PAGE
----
Having missed their 2012 debut EP, and knowing only that one of them used to be in the Super Furry Animals, of whom I’ve never been the biggest fan, I was prepared to be underwhelmed by this release by Gulp. Whilst I’m sure the SFA connection will draw in some listeners, for me it was almost enough to put me off. Almost. Thankfully I rarely listen to myself; otherwise I would have missed on the most intriguing releases of the year so far...
Guto Pryce is joined on vocals by Lindsey Levin; with the addition of guitarist Gid Goundrey and drummer Gwion Llewelyn, they have recorded an album to flesh out their utopian dream of a simpler existence; less technological reliance more getting back to nature. To soundtrack their dream, the album was written on journeys through the dramatic naturescapes of the Scottish Highlands and the Californian desert and recorded in basements and community centres on strictly analogue kit.
The result is a quite lovely, sweeping maze of electronica fused with dreamy folky guitar. Easing us into it, the psychedelia tinged Game Love is an astonishing introduction to Leven’s soaring voice that begins sparsely but creeps up on the listener, opening up into a beautiful multi-layered, multi-instrumental arrangement. The delicate, airy vocal delivery has a counterpoint in the darker, more solid sounding vintage organ that, together, invoke a soundtrack to quest and mystery which continues as we delve further.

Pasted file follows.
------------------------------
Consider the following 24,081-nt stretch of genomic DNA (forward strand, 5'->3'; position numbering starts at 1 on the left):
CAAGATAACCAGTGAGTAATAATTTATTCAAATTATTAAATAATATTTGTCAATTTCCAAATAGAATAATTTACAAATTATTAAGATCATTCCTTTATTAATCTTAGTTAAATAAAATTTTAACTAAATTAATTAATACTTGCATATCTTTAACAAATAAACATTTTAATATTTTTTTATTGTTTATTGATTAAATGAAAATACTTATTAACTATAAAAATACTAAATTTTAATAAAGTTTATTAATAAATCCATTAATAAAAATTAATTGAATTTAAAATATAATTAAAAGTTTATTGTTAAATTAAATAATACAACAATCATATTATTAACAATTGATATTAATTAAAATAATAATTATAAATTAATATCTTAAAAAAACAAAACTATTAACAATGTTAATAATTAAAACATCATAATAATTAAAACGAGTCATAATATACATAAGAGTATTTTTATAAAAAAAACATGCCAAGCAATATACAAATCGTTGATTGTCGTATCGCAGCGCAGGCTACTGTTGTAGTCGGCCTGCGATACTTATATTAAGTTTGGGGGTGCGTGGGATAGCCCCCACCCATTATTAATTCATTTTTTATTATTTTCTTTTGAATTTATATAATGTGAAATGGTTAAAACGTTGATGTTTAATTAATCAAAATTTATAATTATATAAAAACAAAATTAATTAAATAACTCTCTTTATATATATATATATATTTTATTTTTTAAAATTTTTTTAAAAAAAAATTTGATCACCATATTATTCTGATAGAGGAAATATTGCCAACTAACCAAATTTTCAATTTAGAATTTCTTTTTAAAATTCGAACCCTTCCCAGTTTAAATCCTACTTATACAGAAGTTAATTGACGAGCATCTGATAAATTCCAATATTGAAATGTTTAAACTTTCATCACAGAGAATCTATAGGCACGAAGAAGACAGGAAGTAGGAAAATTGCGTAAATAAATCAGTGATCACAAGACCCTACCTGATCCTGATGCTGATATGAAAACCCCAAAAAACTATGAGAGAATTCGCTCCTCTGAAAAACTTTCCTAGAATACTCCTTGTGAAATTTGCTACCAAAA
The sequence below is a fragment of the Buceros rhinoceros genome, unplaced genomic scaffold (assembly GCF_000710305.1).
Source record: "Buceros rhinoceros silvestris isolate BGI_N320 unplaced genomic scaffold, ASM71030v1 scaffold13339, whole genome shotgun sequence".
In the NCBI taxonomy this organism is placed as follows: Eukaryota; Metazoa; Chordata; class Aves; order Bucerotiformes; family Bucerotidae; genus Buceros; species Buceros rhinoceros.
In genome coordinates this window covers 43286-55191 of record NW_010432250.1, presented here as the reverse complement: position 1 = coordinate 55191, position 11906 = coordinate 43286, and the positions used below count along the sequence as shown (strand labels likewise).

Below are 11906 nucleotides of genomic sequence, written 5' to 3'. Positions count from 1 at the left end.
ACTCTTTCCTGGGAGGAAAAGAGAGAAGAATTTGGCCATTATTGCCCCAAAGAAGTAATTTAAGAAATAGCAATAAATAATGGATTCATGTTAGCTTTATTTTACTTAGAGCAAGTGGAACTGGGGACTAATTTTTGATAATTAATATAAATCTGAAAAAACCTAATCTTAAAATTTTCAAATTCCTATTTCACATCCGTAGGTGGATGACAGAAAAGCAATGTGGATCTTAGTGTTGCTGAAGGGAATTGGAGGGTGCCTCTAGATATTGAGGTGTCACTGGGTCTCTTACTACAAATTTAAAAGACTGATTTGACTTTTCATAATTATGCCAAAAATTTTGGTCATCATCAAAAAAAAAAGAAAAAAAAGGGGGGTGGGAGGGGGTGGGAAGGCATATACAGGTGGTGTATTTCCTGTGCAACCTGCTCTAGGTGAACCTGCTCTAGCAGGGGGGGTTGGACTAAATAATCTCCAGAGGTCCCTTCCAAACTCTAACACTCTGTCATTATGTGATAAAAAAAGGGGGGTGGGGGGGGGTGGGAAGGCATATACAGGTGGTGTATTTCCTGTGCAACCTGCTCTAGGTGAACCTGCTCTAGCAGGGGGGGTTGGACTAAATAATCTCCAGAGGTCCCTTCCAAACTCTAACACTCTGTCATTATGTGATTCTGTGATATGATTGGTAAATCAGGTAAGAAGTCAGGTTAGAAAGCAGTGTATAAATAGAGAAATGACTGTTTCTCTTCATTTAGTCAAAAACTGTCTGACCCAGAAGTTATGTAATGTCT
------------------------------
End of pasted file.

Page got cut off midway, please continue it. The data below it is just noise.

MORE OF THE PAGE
Grey Area has a fairy-tale sound to it, with a meandering guitar and Leven’s falsetto perfectly matched by a mere pattering of drums, that tips us faultlessly into the well placed prog-synth latter third of the track. There’s a distinct air of the British Isles, of long grass and secret gardens that reminds me of early Patrick Wolf in its joyousness. Hot Water is delicious, beginning with a smattering of birdsong and a rich guitar melody that winds itself around layers of synth until it ends, all too soon half way through its third minute.
The nods to the past and the more forward looking folktronica bleeps and beeps combine best on last track I Want To Dance, a simple synth pop ode to the giddy first rush of love that results in a track heavy in stylized 1960s futurology. There are a few rare occasions where the blend of old and new works less well; Everything descends in places to more of a straight up nu-disco affair reminiscent of We Have Band. Vast Space reverberates with treacly thick Memphis guitar, which, as it happens, is a perfect pairing for Levin’s ethereal gasps; in isolation it’s by far my favourite track, but feels out of place on album that is, elsewhere, dizzy with Britishness.
Overall, there’s a synesthetic quality to it; the piercing yellow of the sun on Hot Water, the lush green of Let’s Grow, a rainbow of colour positively gushes out of it. Seasoned Sun is a nicely pitched attempt at putting a modern veneer on the better elements of truly British folk, In that sense, it has a lot in common with the Super Furries; cherry picking the best of a variety of elements and chucking them in a blender, but for me, Gulp do it better. It doesn’t quite meet the self-set goal of being a record for people to dance to, but it will make you want to sway, in a field in the moonlight, with a flower in your hair and the distant hum of an electronic bass line carried on the breeze.
Words - Angi Strafford